It is a requirement that your lifetime dose records are taken. Yes, theoretically you could do it by assigning a separate unique lifetime number that all employers and providers of dosimetry service agree on. In practice, the NI number is it: http://www.hse.gov.uk/pubns/irp2.pdf

Yes, mine too. Also innumerable henchmen who work in secret underground bases in a volcano will also doubtless have had their name and address disclosed.

Road accident nuisance callers fined £270,000 for being absolute sh*tbags

Richard 26

"It always has been "innocent until proven guilty", and it has to stay that way, whatever you think of the offence or the people perpetrating it."

Sorry, but your argument is completely misguided. Innocent until proven guilty does not mean the burden of proof is on the prosecution on every point. Plenty of laws operate this way: for example, if the police stop you and ask to see your licence, you don't get to say "prove I don't have one". Likewise if you are speeding and claim it was because of an emergency, the police don't have to prove no emergency existed.

Royal Navy's newest ship formally named in Glasgow yard

Richard 26

At least it's a real ship and not a fixed installation. Otherwise it would be "Who's on Forth base?"

HPE's Australian tax failures may have been user error

Richard 26

In related news

HPE engineers on Scarif warn that attempting to service thir tape autoloader whilst their equipment is live can lead to a catastrophic failure.

Who do you want to be Who? VOTE for the BBC's next Time Lord

Richard 26

Re: Alterangular

"To think about it from the other angle, what kind of Doctor would you need to try and counter the Trump/Brexit age?."

Michelle Obama, obvs.

Tell us about that $1m horse, Mr Samsung: Bribery probe slips deep into South Korean giant

Richard 26

Re: Hmmm

If I paid that much for a horse, I'd expect it to be an invisible one. They are very popular in Korea, or so I'm told.

Kingpin in $1m global bank malware ring gets five years in chokey

Richard 26

Re: Kingpin and man-in-the-middle attacks

" I thought 'money laundering' was taking the proceeds of someone elses drug business..."

That is the conventional meaning: however, you are pretty much committing a money laundering offence when you are a) a criminal, and b) using a bank. Or on a bad day just b).

In this case when you are have mules to withdraw the cash it's not even a stretch to add that as a charge.

Why does Skype only show me from the chin down?

Richard 26

Re: Ethernet fan out

It's probably ever so slightly late in the day to make this observation but there aren't actually magic spots on the cable where you are allowed to make taps. They are merely there so you don't put them too close together.

Oracle finally targets Java non-payers – six years after plucking Sun

Richard 26

I reckon Oracle is run by hostile alien entities that feed off negative emotions. If we all have a few beers and relax over Christmas, perhaps by the time we sober up they will all have died off.

It's a longshot, I know. Worth giving it a go though, I reckon.

HPE 3PAR storage SNAFU takes Australian Tax Office offline

Richard 26

They probably have less formal processes in Oz, instead of a full CAB, they just need to get Bruce, Bruce, Bruce and Bruce to sign it off.

DDoS script kiddies are also... actual kiddies, Europol arrests reveal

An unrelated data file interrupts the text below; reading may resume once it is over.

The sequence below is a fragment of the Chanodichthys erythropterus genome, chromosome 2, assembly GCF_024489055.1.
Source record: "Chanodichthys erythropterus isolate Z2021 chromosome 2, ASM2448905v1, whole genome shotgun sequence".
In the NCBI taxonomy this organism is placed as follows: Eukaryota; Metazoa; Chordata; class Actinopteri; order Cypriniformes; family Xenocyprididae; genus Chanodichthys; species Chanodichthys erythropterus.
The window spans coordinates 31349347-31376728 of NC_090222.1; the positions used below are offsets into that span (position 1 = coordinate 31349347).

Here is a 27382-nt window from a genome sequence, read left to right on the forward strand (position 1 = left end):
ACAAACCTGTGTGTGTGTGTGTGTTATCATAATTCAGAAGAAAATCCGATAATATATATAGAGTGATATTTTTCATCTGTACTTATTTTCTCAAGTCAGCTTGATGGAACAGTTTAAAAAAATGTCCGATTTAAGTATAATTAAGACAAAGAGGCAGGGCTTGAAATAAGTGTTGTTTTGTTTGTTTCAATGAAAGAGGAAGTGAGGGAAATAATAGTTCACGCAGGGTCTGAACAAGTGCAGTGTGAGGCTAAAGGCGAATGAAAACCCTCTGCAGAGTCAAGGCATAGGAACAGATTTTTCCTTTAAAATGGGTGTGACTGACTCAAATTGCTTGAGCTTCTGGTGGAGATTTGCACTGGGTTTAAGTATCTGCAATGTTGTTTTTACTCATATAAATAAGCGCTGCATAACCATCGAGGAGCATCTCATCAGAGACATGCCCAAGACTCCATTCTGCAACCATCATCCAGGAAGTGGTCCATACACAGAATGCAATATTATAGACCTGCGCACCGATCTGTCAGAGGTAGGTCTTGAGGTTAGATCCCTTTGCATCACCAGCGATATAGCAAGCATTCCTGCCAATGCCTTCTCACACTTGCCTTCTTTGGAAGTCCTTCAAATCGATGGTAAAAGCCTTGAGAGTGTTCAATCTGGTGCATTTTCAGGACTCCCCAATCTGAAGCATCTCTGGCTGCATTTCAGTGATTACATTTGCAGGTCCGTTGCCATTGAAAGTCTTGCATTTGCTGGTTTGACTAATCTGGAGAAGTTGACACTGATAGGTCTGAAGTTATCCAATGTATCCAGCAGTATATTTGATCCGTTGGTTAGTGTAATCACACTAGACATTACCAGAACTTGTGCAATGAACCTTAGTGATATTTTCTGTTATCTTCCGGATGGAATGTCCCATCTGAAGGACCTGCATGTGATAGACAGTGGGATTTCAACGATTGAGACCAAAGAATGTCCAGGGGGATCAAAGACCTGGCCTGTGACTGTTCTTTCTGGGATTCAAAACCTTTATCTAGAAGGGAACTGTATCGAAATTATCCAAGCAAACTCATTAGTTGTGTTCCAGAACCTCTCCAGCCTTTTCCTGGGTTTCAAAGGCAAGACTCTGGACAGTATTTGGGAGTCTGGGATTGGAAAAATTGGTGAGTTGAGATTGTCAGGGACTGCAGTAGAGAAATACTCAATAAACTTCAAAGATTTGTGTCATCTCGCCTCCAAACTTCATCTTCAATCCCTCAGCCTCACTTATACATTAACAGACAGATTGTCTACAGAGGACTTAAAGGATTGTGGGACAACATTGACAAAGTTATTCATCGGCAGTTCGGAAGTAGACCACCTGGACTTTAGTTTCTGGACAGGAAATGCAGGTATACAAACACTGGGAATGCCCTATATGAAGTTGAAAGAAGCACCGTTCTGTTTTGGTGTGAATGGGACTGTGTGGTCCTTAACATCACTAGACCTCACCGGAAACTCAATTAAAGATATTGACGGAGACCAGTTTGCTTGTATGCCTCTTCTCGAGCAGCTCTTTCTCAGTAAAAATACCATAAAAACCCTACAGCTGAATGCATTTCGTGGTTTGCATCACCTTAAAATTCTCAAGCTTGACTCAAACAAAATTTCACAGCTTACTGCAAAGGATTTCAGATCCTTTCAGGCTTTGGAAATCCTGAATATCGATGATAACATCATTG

Richard 26

Re: Back in September

It's really strange to see Brexiters posting about how much they love EU organizations and how unfair it is that they will no longer be members.

Neo-Nazi man jailed for anti-Semitic Twitter campaign against MP

Richard 26

Re: Two years?

"He'd have received a shorter sentence if he had actually beaten up the guy"

He'd have received a shorter sentence if he hadn't been a serial offender and committed further offences whilst on bail.

NHS IT bod sends test email to 850k users – and then responses are sent 'reply all'

Richard 26

Re: It did not need "reply all"

"Gets Croydon on the map I suppose."

Sadly, Croydon is already on the map at the moment.

Met Police issues £350m tender for future IT procurement framework

Richard 26

Re: Is it just me?

That is more or less what a framework is in procurement speak. Except that the supplier will commit to sell at 25% off list or whatever, and various other terms up front. Google "framework agreement".

Flash crash trader takes plea bargain, cops to 'spoofing' and wire fraud

Richard 26

Re: Though there is no English crime of "spoofing"

Lawyers for the US argued that whilst there isn't an exact equivalent under UK law, what he did amounted to fraud. The CPS probably couldn't make that stick but that isn't (legally speaking) reason enough not to extradite him.

Extradition ruling here:


Uber drivers entitled to UK minimum wage, London tribunal rules

Richard 26

"Now we are gonna let heavy machines hurtle along within a few feet or cm of kids walking to school."

They do that already.

VMS will be ready to run on x86 in 2019!

Richard 26

It's not such a dumb question. The answer is it really depends whether you what you have now is an ancient VAX from the 80s, or a pile of Itanium blade servers with a few TB of RAM. If the former, you could probably replace it with emulation on a Raspberry Pi, the latter not so much.

The money, such as it is, is with the people who have ported from VAX to Alpha to Itanium and would prefer to move to x64 next, and forget the whole sorry Itanium business. I wish VSI luck - insourcing a product from India, and rehiring the senior engineers that HP laid off to give it some love deserves it.